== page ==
Over the past two years, we have seen a pervasive and spreading economic turmoil that began with the Attack of the NINJAS—loans made in spite of No Income and No Job or Assets. It appears that the consequence of this turmoil has developed into a desire to hibernate. We are reacting to the NINJA attack like bears in winter—going into a protective cave of inaction. How did this all come about?
Federal encouragement of homeownership has a long history that goes back to at least World War II. In 1994, President Bill Clinton set a goal of achieving a homeownership rate of 67.5% by the year 2000. Then in 2002, President George W. Bush challenged the housing industry to create 5.5 million new minority homeowners by 2010. HUD was tasked with researching the major causes of racial and income gaps in homeownership to understand the barriers to minority participation. The conclusions of HUD’s Office of Policy Development and Research (PD&R) were hardly surprising. They reported that conditions affecting socioeconomic standing are not generally addressed in housing policy. Further, they determined that housing prices, discrimination, low wealth and income, a poor credit history, and not having required documentation can all deter minorities and immigrants from owning homes. The housing industry was subsequently encouraged to find solutions to these issues.
By 2004, homeownership rates had risen to an all time high of 69%. Minority ownership rates were still at only 51%, but they had grown faster than had rates for white Americans. In 2007, an issue of Cityscape (PD&Rs Journal) praised the strides made on mortgage rates and financing alternatives that had contributed to increasing minority homeownership. The response to national policy had been instrumental in narrowing the racial and income gaps in homeownership by offering greater flexibility in industry underwriting guidelines and affordable mortgage products. As late as this 2007 issue, well into the current downturn, the Journal was encouraging housing and finance industry groups to “pursue innovative ways of achieving even greater progress.”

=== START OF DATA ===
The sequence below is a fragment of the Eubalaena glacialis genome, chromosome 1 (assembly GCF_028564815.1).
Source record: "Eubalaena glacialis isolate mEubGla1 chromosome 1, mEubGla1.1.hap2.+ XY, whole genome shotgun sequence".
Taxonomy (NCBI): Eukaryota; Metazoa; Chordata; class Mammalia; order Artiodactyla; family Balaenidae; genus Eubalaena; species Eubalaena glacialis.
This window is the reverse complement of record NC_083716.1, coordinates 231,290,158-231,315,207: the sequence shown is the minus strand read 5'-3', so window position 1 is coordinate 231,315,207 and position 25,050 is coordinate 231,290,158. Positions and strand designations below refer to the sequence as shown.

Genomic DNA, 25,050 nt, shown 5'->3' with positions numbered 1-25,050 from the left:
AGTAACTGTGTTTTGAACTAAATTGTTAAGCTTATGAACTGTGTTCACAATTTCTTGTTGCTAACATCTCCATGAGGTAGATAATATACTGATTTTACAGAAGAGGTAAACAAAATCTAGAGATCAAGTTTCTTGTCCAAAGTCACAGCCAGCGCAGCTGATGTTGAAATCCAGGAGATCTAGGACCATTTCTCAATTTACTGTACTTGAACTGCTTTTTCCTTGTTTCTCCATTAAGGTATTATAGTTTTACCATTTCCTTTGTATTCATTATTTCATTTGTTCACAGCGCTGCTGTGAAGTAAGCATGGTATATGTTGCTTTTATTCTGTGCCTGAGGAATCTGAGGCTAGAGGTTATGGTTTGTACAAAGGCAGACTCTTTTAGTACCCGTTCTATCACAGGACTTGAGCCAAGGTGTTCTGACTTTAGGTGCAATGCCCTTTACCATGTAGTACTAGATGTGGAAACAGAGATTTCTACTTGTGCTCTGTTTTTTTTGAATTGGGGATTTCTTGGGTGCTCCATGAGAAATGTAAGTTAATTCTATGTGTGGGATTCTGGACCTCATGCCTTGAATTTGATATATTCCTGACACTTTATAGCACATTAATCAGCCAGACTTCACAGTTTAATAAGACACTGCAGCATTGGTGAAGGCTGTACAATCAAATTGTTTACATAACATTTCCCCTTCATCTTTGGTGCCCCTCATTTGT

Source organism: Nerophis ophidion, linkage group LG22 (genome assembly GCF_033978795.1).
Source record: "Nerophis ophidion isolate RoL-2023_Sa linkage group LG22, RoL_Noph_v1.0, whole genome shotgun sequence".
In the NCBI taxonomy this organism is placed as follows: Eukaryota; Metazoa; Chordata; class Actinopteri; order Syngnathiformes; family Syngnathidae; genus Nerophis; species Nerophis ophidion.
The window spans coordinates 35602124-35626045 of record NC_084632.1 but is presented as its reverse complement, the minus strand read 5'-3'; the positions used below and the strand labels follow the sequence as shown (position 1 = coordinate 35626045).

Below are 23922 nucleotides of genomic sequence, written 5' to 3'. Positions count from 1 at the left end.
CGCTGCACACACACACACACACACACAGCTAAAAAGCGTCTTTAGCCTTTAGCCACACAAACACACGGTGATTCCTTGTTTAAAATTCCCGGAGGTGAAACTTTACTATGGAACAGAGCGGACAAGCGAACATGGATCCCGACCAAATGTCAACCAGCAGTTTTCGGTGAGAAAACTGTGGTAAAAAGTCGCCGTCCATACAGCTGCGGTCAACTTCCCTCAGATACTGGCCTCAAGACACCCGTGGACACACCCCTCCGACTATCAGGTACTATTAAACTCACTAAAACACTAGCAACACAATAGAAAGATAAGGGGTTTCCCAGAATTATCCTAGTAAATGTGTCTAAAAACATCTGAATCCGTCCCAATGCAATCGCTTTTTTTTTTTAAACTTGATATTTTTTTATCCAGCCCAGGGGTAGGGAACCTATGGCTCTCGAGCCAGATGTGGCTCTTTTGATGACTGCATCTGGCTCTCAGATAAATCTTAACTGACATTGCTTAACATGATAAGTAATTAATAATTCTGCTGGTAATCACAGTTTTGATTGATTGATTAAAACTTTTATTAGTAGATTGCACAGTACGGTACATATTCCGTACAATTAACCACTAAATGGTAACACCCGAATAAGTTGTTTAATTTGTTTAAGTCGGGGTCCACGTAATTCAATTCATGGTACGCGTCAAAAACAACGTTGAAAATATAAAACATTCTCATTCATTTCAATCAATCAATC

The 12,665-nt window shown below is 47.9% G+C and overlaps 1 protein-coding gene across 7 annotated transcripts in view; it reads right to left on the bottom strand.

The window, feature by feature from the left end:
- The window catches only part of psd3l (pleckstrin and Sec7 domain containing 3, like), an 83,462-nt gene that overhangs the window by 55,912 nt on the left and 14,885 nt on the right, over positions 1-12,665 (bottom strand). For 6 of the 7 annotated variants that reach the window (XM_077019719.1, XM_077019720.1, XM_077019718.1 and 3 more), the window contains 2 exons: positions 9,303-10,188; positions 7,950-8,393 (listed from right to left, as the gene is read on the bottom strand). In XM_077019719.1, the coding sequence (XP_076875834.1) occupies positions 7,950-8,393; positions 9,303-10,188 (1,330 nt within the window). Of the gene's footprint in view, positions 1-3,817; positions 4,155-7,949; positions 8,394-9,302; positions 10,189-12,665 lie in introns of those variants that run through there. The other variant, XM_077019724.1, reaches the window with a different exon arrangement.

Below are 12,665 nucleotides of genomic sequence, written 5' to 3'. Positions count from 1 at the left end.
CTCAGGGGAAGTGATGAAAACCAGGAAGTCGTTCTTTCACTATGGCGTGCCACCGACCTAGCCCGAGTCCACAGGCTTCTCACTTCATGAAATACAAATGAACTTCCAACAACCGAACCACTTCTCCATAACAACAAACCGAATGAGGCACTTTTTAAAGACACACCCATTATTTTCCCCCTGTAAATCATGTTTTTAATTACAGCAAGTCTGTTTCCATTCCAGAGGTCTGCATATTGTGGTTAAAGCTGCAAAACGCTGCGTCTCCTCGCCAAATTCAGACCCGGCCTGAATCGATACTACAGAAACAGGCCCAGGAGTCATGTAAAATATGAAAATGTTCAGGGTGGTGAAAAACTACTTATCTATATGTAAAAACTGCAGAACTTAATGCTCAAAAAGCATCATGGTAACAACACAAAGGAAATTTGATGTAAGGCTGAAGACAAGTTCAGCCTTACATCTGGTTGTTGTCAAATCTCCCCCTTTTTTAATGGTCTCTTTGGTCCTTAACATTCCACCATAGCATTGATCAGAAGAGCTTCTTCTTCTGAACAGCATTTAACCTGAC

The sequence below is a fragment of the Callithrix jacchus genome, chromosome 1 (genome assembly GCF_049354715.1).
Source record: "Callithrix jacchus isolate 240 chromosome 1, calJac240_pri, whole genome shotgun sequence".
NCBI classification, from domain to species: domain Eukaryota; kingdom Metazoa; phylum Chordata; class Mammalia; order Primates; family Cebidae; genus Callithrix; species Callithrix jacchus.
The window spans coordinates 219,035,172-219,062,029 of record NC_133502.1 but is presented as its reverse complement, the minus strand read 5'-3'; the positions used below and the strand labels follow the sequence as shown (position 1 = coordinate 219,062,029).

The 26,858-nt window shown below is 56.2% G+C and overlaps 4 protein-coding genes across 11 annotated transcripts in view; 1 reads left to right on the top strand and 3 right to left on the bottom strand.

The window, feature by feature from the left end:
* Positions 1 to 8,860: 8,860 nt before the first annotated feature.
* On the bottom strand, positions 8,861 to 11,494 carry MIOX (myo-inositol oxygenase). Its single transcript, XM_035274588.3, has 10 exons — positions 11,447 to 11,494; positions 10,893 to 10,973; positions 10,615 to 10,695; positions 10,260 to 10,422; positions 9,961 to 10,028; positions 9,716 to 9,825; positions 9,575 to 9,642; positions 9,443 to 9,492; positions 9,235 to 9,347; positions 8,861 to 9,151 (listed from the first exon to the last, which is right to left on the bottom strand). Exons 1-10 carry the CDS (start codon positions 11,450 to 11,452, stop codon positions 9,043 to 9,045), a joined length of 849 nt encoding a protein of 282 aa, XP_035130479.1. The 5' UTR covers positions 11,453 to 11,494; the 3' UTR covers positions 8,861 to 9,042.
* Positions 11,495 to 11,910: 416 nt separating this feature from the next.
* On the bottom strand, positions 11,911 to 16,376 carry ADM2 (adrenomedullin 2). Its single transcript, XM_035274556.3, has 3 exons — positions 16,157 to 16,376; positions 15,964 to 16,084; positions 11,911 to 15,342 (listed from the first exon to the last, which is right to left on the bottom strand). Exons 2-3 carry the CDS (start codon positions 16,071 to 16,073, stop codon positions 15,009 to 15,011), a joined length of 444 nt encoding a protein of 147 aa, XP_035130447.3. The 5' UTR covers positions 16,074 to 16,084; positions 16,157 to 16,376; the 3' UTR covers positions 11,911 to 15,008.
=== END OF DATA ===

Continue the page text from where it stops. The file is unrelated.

Let’s discuss these ”innovative ways.” Creative loan options were created to enable first-time and low-income borrowers, who have limited wealth, to enter the market. Adjustable rate mortgages were not new, having been authorized as long ago as 1982 by the Garn-St.Germain Depository Institutions Act, which was intended to revitalize the housing industry and deregulate Savings and Loans. These institutions were finding that they could not attract funds from investors for locked-in long-term fixed-rate mortgages (30 year loans). The adjustable-rate mortgage was established so that the mortgage interest rate could be increased on a pre-determined schedule, providing the profitability needed to attract capital. The interest rate risk was in effect shifted from the investor to the borrower.
With the push to increase homeownership, ARM’s began to mutate into Option ARM’s and Hybrid ARM’s. These loans allowed borrowers to qualify at lower payments, and, in the process, they increased the pool of buyers. In some cases, the starting payments were below even the initial interest amount, creating negative amortization in which unpaid interest is added to principal balance. The peak volume of ARM’s and the sharply decreased underwriting standards occurred in late 2005 and 2006. As it became easier to qualify for loans and payments became (artificially) low, property values increased. Borrowers competed in bidding up property prices. As prices ballooned, speculators entered the market and “flipping” became a household word. Some homeowners became speculators, using their homes as ATM machines, pulling out equity and fueling the consumer/retail markets, or using equity to buy second homes or investment properties.
Decreased underwriting standards have been reflected in “no-doc” or “low-doc” loans, where the borrowers “stated” their income without verification. Those loans may have a place for the self-employed or those who cannot document their true income (we highlight the word “true”). However, during the housing frenzy these loans came to be called “liar loans,” as 3.2 million borrowers used them for home purchases. It is precisely these mutant loans that we call NINJA loans, as they were often associated with No Income and No Job or Assets. According to NAR, 70.5% of all sub-prime loans originated after 2005, and they constitute 40.5% of foreclosures.